Rogue 48-Utonal [Equally-Spaced]
Equally-spaced frets? Is it an optical Illusion? Does it produce random notes?
The Rogue 48-Utonal divides the *scale length* into 48 equal parts.
The result is a 47-prime-limit Utonal (undertone/subharmonic) scale with a mix of familiar (4:3, 3:2, etc.) and unfamiliar (48/47, 48/41, etc.)
More detailed information provided below.
This fretting uses 48 equal divisions of the scale length. The scale length is the entire length of the string (25.5 inches, 648 mm) from bridge to nut. Each division (fret) is 13.5 mm (648/48). The fretboard runs 70% of the length of the fretboard, containing 34 frets.
The old 12edo fret-marker dots still remain, but should be ignored.
Aesthetically, it is counterintuitive to see frets of identical size. For guitarists, it may even result in an optical illusion, since we are so accustomed to seeing the frets shrink in size along the neck (to produce the standard 12tone Equal-Temperament, a.k.a. 12edo or 12TET). It may look like the frets are getting larger as they move toward the bridge, but they are all the same 13.5 mm size. (Obviously the 12edo fret dots may contribute to the illusion as well.)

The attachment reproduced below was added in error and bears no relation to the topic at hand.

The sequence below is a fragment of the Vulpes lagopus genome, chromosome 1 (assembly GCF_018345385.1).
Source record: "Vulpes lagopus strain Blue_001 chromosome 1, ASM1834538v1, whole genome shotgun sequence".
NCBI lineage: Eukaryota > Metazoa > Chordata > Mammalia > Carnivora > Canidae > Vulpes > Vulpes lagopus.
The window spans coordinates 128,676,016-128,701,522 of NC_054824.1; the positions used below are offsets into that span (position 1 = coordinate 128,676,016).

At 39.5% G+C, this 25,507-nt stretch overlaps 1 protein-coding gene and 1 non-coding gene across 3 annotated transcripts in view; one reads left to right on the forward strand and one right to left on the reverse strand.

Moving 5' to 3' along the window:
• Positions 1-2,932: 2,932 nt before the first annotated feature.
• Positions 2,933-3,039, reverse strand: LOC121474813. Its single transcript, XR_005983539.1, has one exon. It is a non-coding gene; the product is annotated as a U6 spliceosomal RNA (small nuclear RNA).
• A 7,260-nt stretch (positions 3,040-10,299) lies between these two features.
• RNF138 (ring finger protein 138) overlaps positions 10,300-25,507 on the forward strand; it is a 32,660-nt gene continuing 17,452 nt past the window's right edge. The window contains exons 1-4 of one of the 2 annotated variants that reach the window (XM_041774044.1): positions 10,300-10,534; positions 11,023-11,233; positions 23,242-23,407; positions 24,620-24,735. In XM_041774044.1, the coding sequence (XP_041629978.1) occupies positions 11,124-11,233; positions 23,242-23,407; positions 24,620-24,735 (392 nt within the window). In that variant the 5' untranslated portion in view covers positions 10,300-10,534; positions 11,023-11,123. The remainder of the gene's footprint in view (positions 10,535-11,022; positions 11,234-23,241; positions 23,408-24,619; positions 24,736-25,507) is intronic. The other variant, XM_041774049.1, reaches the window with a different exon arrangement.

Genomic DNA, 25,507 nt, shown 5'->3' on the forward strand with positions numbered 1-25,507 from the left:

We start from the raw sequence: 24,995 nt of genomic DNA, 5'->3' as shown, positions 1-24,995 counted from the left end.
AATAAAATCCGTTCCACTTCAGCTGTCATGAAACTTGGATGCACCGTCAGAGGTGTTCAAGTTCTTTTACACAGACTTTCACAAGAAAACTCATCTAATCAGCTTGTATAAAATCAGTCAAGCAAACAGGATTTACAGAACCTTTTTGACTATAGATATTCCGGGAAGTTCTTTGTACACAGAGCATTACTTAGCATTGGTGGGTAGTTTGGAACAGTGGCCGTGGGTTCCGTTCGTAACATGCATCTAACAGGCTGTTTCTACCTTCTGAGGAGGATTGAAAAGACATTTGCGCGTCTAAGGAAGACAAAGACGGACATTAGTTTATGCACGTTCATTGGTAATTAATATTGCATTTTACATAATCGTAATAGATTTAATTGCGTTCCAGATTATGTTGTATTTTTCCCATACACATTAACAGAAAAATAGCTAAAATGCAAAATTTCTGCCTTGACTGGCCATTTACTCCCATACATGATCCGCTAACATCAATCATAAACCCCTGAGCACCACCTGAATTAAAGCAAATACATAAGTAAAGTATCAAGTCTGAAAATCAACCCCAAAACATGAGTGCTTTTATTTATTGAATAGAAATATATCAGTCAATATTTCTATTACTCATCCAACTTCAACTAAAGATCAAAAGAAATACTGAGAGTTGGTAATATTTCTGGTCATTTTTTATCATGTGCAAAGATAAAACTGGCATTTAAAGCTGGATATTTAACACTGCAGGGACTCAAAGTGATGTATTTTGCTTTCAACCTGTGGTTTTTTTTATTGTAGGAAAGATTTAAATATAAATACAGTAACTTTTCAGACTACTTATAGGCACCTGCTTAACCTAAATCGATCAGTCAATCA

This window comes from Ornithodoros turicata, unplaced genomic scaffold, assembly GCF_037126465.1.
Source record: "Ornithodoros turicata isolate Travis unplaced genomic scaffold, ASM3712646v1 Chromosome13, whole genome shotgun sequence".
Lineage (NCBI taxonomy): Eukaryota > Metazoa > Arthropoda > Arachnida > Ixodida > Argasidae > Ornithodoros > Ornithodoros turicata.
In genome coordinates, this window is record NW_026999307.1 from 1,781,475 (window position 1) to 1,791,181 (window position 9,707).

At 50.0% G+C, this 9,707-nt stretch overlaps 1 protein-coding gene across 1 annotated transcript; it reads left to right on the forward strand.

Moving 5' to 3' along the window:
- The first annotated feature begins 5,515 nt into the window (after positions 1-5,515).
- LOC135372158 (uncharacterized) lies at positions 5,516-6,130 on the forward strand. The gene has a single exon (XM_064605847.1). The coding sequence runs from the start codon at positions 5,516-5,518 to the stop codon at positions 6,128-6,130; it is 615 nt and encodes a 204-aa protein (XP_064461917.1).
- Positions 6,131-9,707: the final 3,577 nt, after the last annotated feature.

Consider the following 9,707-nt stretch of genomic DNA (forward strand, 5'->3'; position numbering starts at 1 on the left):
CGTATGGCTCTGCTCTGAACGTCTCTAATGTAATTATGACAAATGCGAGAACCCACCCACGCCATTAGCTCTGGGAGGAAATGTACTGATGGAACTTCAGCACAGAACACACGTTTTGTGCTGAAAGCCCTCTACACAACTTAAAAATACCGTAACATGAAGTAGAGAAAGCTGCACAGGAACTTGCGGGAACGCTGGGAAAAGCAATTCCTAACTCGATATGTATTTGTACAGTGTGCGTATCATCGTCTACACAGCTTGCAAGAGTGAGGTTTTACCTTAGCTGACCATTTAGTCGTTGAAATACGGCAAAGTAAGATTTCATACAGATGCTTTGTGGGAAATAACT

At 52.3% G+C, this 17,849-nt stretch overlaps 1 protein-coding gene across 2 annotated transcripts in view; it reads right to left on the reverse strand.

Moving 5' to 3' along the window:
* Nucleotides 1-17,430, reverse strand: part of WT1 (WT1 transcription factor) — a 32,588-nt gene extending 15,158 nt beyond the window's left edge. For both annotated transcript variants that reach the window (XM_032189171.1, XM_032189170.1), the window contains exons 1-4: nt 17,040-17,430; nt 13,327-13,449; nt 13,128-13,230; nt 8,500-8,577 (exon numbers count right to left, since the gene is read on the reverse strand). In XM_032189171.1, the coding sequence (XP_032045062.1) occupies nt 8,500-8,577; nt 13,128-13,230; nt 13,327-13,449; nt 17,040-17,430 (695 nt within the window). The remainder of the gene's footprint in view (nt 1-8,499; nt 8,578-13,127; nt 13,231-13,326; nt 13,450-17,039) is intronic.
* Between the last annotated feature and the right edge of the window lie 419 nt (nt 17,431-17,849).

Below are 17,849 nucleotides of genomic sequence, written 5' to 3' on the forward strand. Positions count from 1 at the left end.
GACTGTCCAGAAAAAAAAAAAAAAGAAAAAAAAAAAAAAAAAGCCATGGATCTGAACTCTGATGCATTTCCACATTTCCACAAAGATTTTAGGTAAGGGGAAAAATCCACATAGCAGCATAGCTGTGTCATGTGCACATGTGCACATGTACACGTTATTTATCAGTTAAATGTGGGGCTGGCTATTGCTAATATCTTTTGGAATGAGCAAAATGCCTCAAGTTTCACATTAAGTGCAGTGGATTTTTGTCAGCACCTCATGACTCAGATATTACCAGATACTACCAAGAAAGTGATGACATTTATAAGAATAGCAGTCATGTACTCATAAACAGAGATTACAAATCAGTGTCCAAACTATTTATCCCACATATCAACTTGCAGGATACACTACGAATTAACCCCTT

Equally-Dividing the scale length produces a "Utonal" scale, from the inverse of the harmonic series (a.k.a. subharmonics or undertones), since wavelength and frequency are inversely proportional. "Utonal" was Harry Partch's term for Undertone-Tonality (U-tonal). The undertone series is most easily described in descending format, since the order of the intervals are the same as the overtone series.
Moving from bridge to nut, the intervals are 48/1, 48/2, 48/3, 48/4, etc. So, the intervals between the successive pitches are 2:1 (octave), 3:2 (fifth), 4:3 (fourth), etc., identical to the overtone series. As the nut is approached, the intervals not only get smaller (from 1200 cents down to 36 cents), but more obscure higher prime intervals are introduced (like in the overtone series), ending in the arcane 48/47 on the lowest fret. You can explore the full fretting plan with measurements below, along with some examples of tuning charts for different songs that use this guitar.